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News > U.S.

Pompeo Travels To Guyana To Promote Strategy Against Venezuela

  • U.S. Secretary of State Mike Pompeo in Nicosia, Cyprus, Sept. 12 2020.

    U.S. Secretary of State Mike Pompeo in Nicosia, Cyprus, Sept. 12 2020. | Photo: EFE

Published 16 September 2020

Washington pressured the former Guyanese government to broadcast content of the Voice of the Americas against the Bolivarian revolution from its territory.

The U.S. Secretary of State Mike Pompeo will arrive in Guyana on Thursday for a visit that aims to involve President Mohamed Irfaan Ali in Washington's strategy against Venezuela.


Guyana Human Rights Body Cautions Ahead of Pompeo Visit

"This trip will highlight the United States’ commitment to defend democracy, combat COVID-19 while revitalizing our economies in the pandemic’s wake, and strengthen security against regional threats," State Department spokeswoman Morgan Ortagus said regarding Pompeo's visit to Brazil, Colombia, Suriname, and Guyana.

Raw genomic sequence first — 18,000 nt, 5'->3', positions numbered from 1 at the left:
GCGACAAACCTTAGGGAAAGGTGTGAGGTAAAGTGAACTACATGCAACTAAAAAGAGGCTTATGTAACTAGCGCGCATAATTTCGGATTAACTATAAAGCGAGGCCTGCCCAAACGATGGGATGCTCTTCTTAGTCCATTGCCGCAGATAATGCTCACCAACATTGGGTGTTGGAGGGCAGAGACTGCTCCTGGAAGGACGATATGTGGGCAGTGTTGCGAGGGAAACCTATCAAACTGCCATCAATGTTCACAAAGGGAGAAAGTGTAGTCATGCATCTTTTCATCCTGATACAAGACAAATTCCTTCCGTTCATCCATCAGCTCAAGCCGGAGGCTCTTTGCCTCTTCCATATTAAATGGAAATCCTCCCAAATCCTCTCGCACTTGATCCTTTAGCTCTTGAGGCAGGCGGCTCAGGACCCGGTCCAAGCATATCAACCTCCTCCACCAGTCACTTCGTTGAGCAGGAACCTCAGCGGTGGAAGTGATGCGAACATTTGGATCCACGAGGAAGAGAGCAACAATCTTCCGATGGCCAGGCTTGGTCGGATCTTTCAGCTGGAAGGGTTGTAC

According to an official note, the talks between Pompeo and Ali will focus on issues related to climate change and biodiversity, private sector collaboration, democracy, security, and the fight against drug trafficking.

Nevertheless, international relations specialists assure that Washington intends to involve the Ali administration in its strategy to overthrow President Nicolas Maduro.

Guyana and Venezuela have a territorial dispute related to the Essequibo region. Since coming to power on August 3, however, President Ali has been silent on this matter.

Pompeo attacked former President David Granger (2015-2020) and threatened him with sanctions because his administration rejected a request from the United States to broadcast content of the Voice of the Americas (VOA) against Venezuela from Guyanese territory.

"It is not in our national interest to do something that contributes to destabilizing relations" with Venezuela, said then-Public Information Director Ariana Gordon.

The Alliance for Change leader Raphael Trotman warned that the visit of "a foreign dignitary" could cause serious problems for Guyana's relations with Venezuela.

He called not to lose national dignity and self-esteem, to avoid a transfer of sovereignty, and to preserve the principles of non-interference and self-determination.

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